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TL;DR: Best way to handle level-specific textures without overkilling memory usage and killing performance and keeping things clean in OpenGL for mobile (also lower-end devices) and desktop using power-of-two-textures. Any thoughts? (Check my idea in the update).


I'm developing a game for desktop and mobile using OpenGL and I've come to the point where I would like to add textures that are specific to one single level. Adding these textures to the atlas that is used in all levels feels wrong and is eventually a bad thing, since the amount of levels could become arbitrary large and so could be the amount of level-specific images, and thus the atlas would become too big.

So, I'm looking for a mechanism or approach to load/prepare/use level-specific textures. I've thought of a couple of solutions, but I don't like any of them:

  • Use two textures: one global atlas and one level specific atlas. I don't like this because this would make it impossible to use textures of both atlases in one texture render batch. Using a cool shader that uses two samplers is something I don't like either, since samplers accessing by dynamic index is not allowed in a shader. The solution to this is to introduce an if-statement in the fragment shader. I would rather avoid that since I'm targeting a wide range of devices, so I would like to avoid branches in the shader.

  • Use one big texture that contains the global atlas and a level-specific atlas. I don't like this because I don't know in advance how much space will be required for the level-specific textures. So I would have to greatly oversize this big atlas while not using it 95% of the time. The oversizing might be huge, since I'm using power-of-two-texture dimensions. Given the fact that my current atlas at lowest texture quality is already 1024x256 pixels large, and texture quality for iPad is already 2048x1024 pixels large. This approach would allow me to update a sub-area of the texture when loading the level and would require constant memory usage.

Of the two proposed techniques, I think I like the second one the most, however, the expensive memory usage might become a problem on some devices. There is one last technique I came up with while writing this question:

  • Completely rewrite my rendering system so that I could render arbitrarily from each of both textures (global vs. level-specific) and the system would split the batches when a new texture should be bound. This would increase my number of OpenGL draw calls from let's say 10 to 16. This is not really an obstacle I think, however, I guess I would have to rewrite big parts of my rendering system and would take me probably a couple of days (since I'm also drawing plain (non-textured) geometry, using a different shader. This is done by 5 draw calls in by depth sorted layers: textures, geometry, textures, geometry, textures).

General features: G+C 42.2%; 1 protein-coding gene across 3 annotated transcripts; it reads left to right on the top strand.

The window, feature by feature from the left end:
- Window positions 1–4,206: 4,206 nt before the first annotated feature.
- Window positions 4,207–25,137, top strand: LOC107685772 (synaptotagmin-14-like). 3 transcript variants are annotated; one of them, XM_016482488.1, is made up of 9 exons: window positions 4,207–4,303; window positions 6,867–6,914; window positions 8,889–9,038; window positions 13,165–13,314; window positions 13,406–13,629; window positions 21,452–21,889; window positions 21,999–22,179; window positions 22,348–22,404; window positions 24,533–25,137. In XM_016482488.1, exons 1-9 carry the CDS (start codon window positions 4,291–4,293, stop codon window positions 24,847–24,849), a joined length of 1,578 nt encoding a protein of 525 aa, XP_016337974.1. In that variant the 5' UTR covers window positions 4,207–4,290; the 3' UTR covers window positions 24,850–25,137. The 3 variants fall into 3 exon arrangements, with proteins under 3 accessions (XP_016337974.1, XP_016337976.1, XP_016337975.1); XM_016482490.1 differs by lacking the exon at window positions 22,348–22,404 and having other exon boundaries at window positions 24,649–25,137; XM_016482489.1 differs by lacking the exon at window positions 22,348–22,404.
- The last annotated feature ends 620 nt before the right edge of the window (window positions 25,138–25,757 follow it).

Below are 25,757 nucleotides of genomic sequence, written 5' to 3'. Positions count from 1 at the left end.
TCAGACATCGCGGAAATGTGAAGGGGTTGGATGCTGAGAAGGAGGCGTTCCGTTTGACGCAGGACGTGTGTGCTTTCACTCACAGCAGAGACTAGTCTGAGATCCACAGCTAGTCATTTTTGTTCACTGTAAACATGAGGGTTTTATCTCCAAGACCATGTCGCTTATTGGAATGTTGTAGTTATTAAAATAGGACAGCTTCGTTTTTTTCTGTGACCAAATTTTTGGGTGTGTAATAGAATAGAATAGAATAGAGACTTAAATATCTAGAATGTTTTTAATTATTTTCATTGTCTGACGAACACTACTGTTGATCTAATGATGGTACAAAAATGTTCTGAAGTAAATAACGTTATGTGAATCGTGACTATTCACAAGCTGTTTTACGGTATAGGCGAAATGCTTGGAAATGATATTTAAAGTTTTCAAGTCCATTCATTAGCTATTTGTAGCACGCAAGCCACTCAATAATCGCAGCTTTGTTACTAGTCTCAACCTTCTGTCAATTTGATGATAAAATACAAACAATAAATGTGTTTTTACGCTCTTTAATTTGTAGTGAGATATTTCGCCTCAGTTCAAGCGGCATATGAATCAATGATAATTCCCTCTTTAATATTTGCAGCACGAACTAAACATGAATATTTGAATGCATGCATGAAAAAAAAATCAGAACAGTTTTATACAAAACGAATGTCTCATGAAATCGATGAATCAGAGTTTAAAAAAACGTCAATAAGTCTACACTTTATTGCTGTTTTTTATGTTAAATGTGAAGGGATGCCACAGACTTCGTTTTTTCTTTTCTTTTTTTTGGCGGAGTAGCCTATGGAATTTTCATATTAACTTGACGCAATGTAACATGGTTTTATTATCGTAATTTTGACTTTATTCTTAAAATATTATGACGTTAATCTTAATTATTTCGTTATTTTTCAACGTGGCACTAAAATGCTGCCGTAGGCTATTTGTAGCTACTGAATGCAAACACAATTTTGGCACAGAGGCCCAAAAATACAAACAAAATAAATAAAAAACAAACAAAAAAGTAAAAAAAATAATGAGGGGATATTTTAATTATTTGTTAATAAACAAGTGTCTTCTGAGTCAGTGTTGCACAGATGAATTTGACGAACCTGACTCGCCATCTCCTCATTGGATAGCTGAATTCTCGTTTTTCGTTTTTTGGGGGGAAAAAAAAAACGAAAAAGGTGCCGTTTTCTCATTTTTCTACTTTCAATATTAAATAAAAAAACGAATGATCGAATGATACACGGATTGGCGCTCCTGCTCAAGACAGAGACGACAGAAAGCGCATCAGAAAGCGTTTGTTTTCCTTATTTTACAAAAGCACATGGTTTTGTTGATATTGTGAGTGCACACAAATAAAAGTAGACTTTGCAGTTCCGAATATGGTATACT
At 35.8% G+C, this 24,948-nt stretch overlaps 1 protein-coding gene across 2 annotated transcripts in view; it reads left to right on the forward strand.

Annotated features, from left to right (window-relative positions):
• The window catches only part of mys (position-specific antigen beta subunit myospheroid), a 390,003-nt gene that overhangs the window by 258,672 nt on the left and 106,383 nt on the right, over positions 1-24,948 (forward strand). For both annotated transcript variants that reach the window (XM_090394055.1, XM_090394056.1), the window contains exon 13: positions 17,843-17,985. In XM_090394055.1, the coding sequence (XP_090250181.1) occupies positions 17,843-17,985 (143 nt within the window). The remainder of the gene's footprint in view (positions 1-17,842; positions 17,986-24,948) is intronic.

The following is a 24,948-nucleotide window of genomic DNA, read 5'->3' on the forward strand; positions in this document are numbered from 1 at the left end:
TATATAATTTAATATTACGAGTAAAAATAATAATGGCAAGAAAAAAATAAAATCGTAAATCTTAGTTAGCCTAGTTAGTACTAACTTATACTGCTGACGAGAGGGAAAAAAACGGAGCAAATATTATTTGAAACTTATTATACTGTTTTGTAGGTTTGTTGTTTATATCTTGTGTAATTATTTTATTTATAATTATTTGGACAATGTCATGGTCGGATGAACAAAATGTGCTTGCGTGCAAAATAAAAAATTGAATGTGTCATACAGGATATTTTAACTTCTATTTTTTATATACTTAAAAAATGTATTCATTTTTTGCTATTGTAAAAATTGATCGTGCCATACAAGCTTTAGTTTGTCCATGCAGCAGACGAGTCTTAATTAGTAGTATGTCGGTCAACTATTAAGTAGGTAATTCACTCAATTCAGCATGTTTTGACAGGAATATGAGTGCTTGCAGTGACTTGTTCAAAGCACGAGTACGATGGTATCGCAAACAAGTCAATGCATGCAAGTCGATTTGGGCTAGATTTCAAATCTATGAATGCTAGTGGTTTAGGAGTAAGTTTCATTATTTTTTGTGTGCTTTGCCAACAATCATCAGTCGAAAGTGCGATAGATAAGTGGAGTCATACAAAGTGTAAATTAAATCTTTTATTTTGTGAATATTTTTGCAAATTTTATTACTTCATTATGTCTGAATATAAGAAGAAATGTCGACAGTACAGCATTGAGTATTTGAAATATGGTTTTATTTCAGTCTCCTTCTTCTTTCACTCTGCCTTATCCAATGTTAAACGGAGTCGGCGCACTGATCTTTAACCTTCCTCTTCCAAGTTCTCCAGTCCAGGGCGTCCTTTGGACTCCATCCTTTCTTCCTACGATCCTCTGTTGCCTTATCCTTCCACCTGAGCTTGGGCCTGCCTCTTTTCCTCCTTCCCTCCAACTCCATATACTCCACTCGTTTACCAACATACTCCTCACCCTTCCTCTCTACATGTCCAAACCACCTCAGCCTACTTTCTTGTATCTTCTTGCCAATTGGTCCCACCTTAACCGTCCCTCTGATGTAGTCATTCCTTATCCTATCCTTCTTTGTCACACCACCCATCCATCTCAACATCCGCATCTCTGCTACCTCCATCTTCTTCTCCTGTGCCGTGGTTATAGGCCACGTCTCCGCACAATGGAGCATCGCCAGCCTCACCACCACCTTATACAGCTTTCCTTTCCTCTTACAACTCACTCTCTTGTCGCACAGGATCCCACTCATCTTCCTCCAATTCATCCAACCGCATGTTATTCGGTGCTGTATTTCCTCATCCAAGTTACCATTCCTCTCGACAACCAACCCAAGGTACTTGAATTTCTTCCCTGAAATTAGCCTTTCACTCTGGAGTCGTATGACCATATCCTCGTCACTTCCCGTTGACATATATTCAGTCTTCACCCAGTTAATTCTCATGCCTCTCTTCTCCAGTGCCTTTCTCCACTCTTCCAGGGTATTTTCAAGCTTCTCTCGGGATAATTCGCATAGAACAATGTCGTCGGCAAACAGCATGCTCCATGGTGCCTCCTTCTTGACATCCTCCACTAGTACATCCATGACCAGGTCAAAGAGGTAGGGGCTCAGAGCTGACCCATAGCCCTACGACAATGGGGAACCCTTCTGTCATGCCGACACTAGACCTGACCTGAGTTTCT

Has anyone experience with this? A good suggestion? A technique I didn't think of? Any input that might help me take a decision is welcome.

Thanks for reading and for help in advance,
Martijn


Update (possibly a good solution): When thinking about the last idea, I think that this might be the best solution, since that would solve some of my depth-sorting problems as well, since I'm bound to those 5 layers, I pretty much run every month of active development into the situation where the number of render layers I have available is too low for proper depth sorting. So this generic system to which you could submit arbitrary jobs would solve that. The system I'm thinking about sort of works like this:

  1. Request a draw batch buffer of a certain type (global textures, level-specific textures or geometry).
  2. The system checks if this type is the same as the last type, if so, just return the current buffer that is being built (and if the request size fits in the remaining buffer capacity). If not, submit the previous batch to the GPU (bind textures, configure shaders, etc) and return a new buffer of the requested type.
  3. The requesting code gets the requested buffer of its type and fills it up.
  4. Finally flush the last buffer to the GPU.

To keeps things fast, you should keep the amount of draw calls low, which ultimately comes down to intelligent depth sorting of the objects in the level editor. This seems no obstacle.

I think I like this approach pretty much. However, if people still want to share their own experience on this topic, that would be great.

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I've done it the way I described in the update of the question. I'll refer to that.

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